Evolution is relentless process that seems to keep going and going, even when creatures live in a stable, unchanging world.
That's the latest surprise from a unique experiment that's been underway for more than a quarter-century.
Evolution is so important for biology, medicine and a general understanding of our world that scientists want to understand it as fully as possible. That's why, in 1988, biologist took a dozen glass flasks and added identical bacteria to each of them. Those 12 populations have been evolving ever since, letting scientists watch evolution in real time.
Day after day — including holidays and weekends — workers in Lenski's lab at Michigan State University in East Lansing feed and care for the E. coli bacteria. The bacteria eat and divide again and again. The original microbes have produced more than 50,000 generations over the last 25 years.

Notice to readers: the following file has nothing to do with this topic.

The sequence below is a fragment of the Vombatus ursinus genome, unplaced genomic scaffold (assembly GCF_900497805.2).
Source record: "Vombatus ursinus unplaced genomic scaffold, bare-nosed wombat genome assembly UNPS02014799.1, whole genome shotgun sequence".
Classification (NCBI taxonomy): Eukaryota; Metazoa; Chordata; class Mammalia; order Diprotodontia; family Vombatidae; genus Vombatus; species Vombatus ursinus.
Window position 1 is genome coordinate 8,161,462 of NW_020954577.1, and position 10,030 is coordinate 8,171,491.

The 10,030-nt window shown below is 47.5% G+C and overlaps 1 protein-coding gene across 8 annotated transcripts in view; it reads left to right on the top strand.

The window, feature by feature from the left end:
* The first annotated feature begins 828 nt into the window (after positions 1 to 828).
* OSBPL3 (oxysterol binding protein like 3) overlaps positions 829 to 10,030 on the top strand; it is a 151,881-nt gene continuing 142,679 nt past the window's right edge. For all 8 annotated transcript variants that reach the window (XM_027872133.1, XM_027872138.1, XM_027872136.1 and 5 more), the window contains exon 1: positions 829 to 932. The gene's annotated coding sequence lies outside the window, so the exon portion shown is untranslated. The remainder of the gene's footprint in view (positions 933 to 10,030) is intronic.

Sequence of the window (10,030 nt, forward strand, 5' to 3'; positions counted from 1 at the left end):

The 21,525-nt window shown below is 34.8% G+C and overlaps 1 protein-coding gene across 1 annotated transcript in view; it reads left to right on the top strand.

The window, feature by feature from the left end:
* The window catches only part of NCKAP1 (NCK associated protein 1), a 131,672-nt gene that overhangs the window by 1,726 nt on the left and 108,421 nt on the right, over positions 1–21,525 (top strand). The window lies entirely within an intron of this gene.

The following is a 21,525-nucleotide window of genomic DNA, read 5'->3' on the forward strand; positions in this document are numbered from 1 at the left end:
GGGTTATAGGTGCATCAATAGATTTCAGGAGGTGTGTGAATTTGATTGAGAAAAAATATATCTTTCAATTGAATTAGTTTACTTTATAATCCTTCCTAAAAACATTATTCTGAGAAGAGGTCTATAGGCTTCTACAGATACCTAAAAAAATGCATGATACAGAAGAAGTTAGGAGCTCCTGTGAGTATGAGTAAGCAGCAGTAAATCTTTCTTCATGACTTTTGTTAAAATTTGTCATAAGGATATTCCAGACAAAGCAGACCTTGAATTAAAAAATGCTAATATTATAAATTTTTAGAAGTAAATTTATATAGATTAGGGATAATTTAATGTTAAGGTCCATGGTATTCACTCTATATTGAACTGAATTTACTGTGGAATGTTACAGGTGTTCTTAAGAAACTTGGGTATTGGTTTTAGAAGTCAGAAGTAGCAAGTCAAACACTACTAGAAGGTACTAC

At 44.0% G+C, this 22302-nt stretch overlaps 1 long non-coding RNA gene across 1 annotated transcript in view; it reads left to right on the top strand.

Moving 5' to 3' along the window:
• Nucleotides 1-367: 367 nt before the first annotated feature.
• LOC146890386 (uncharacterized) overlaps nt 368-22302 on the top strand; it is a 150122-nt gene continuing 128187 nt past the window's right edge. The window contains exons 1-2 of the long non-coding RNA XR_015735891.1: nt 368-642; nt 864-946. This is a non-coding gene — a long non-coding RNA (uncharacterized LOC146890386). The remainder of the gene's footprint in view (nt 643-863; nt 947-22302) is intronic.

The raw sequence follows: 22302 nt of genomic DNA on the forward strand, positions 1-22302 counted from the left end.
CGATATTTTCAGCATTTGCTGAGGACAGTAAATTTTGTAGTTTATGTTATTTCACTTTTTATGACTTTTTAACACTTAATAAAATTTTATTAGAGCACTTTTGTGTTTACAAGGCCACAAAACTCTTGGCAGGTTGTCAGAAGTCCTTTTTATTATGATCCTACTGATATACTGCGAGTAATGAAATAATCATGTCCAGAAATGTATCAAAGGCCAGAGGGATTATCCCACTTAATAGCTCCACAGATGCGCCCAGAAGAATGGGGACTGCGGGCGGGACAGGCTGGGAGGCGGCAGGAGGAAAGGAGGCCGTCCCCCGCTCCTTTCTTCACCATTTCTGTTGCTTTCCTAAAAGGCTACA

Random mutations have allowed them to get fitter, meaning they reproduce faster. "In evolutionary biology, fitness is this representation of the ability of an organism to survive and reproduce," says Lenski. He explains that all else being equal, organisms that reproduce more quickly will have an advantage when competing with those that reproduce more slowly.
Early on, Lenski predicted his bacteria would adapt and adapt but eventually hit a wall — that they would reach a peak level of fitness they couldn't improve on.